FIG. 2 is an enlarged partial isometric surface view of the mesh access door closure and the cover associated therewith.
FIG. 3 is an enlarged partial isometric view of a mesh window with its associated cover.
FIG. 4 is an isometric surface view of the container of FIG. 1, rotated ninety degrees in a horizontal plane from the view of FIG. 1 and with the orifice opening covers removed for clarity of illustration.
FIG. 5 is an isometric view of the support rods and support loops of our invention showing especially the method of inserting the arched uprising support rods in their supporting loops.
FIG. 6 is an enlarged isometric view of a corner fastening element for the end portions of adjacent bottom support rods.
FIG. 7 is a back or inner surface view of a window covering structure showing the fastening elements carried thereby.
FIG. 8 is an enlarged partial isometric view of the tie structure carried by the peripheral portion of the access orifice to selectively hold back the opened mesh door elements.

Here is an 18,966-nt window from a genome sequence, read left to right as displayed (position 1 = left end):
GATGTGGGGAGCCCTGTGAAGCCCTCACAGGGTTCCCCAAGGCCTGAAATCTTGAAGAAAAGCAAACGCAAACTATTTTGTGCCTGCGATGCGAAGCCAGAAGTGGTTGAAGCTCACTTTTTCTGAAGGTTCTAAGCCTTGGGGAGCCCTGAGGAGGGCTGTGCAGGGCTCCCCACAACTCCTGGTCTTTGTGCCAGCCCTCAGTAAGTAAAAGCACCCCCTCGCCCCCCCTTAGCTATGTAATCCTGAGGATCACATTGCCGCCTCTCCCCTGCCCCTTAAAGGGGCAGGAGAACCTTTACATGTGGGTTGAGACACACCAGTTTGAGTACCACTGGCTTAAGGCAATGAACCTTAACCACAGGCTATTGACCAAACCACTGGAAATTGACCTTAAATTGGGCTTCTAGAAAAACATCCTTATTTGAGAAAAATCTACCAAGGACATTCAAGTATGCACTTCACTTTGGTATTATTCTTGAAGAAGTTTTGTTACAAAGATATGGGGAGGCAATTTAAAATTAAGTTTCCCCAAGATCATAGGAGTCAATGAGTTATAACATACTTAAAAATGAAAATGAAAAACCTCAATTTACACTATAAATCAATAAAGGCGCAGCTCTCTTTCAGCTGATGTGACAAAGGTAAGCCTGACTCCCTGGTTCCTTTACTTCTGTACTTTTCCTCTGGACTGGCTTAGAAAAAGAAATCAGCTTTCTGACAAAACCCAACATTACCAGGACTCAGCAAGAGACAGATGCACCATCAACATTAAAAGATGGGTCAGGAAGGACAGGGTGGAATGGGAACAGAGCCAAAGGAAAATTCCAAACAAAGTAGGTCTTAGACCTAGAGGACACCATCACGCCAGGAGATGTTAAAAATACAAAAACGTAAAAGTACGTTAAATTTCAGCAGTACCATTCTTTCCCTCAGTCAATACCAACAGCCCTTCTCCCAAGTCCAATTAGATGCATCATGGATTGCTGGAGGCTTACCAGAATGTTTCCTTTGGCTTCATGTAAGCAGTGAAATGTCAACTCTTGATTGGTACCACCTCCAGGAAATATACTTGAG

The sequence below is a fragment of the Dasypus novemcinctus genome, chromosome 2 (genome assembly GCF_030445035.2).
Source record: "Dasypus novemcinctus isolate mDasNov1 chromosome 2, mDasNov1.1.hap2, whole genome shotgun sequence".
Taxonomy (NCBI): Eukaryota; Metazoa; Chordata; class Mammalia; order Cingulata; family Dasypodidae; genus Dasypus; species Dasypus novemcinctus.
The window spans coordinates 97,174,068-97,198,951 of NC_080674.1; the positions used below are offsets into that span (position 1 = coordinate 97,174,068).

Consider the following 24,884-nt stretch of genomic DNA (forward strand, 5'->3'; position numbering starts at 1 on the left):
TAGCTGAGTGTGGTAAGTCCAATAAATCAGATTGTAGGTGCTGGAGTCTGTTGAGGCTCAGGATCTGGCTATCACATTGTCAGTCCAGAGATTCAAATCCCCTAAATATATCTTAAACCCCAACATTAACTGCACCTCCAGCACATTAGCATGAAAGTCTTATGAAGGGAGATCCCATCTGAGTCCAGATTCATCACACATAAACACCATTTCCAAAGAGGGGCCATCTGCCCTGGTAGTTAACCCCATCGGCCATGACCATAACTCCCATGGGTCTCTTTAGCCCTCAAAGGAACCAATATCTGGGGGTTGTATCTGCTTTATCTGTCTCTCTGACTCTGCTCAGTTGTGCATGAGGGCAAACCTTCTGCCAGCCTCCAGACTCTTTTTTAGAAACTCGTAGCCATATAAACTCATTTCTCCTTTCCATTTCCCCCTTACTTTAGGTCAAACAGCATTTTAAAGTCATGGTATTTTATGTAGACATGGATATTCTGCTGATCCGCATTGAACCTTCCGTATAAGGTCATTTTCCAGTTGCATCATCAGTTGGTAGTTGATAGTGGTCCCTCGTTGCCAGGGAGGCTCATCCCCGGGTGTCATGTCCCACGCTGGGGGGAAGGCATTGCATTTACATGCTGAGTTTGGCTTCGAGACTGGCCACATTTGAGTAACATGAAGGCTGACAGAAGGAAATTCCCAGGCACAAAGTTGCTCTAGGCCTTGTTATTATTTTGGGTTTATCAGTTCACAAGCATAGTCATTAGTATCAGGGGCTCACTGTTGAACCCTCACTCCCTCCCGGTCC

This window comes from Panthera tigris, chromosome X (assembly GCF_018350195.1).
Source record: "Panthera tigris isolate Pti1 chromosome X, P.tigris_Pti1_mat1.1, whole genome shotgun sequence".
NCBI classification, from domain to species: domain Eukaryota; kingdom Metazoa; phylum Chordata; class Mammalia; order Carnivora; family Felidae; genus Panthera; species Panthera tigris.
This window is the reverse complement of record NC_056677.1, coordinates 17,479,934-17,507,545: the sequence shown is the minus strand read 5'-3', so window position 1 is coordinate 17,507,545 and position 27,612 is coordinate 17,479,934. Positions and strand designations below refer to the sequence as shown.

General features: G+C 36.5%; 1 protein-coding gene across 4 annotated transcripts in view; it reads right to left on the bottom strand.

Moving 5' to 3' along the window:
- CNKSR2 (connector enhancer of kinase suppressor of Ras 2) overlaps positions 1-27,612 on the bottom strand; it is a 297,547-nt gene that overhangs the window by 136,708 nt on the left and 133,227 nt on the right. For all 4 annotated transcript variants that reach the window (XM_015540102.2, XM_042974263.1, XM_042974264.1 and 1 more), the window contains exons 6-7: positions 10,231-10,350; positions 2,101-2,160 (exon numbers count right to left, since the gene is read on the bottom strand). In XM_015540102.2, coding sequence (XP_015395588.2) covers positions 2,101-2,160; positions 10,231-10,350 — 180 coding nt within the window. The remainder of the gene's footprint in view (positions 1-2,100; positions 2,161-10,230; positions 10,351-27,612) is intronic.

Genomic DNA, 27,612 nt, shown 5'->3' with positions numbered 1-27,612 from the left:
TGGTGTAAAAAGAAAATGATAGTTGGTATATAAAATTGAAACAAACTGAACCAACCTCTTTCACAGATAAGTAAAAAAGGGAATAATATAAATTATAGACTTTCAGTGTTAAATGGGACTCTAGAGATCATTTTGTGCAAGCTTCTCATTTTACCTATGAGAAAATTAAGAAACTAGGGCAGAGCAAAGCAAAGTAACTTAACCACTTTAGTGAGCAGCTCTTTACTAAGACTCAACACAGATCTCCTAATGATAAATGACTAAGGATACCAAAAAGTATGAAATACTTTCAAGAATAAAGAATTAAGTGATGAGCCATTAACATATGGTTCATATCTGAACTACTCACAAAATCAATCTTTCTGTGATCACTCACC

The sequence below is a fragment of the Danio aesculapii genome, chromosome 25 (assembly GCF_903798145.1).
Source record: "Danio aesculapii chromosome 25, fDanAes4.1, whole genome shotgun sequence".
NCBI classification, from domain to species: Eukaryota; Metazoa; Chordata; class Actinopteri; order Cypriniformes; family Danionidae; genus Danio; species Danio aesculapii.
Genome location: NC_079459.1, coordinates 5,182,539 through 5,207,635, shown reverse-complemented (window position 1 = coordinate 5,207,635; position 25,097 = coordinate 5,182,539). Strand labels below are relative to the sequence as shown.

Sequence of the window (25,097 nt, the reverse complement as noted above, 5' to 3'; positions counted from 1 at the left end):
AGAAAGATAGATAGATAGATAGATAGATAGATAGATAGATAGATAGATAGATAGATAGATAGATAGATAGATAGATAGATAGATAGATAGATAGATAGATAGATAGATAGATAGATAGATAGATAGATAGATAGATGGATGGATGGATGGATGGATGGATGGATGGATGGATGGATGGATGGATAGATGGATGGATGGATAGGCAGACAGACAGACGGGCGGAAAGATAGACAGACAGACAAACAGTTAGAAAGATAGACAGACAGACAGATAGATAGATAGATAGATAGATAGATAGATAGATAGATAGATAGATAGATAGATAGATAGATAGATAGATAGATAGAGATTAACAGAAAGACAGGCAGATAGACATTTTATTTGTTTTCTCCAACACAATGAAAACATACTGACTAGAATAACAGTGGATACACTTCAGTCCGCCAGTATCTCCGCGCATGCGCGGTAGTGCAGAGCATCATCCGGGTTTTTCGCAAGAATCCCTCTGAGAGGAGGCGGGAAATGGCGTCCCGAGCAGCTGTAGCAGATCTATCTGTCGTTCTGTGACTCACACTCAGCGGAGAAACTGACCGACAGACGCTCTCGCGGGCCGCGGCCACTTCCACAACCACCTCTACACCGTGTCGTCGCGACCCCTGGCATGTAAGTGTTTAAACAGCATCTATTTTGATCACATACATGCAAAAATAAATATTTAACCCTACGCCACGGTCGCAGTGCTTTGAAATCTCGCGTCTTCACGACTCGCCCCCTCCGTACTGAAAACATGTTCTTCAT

FIG. 9 is an enlarged isometric view of the inner end portions of the fastening strap showing especially the frame loops formed therein.
Referring to the drawings, it will be seen that my container comprises a generally frame structure 10 carried by and supporting a peripheral cover 11 which defines orifices 12 and carries rigid bottom element 13.
Frame structure 10 provides four similar bottom rods 14 interconnected in square planar array by corner connectors 15. The bottom rods 14 are elongate cylindrical elements of either solid or annular tubular cross-sectional shape, and are of such length that, when interconnected by the corner connectors, the overall length between the most proximate portions of lineally opposed connectors is substantially equal to the length of a side of the rigid bottom 13 and of a side of the bottom of peripheral cover 11. Corner connectors 15 provide structurally interconnected, perpendicularly extending legs 16, each of which defines a channel 17 to slidably receive an end portion of one of the bottom rods 14 in a frictionally maintainable but manually releasable fit. Elongate arched rods 18, both somewhat longer than bottom rods 14, extend upwardly from opposite corners of the bottom element to cross each other at apex 19 of the container. Since the arched rods do cross each other, the upper rod is slightly longer than the lower rod by about one-quarter inch (0.6 cm.) to provide appropriate fits of both rods.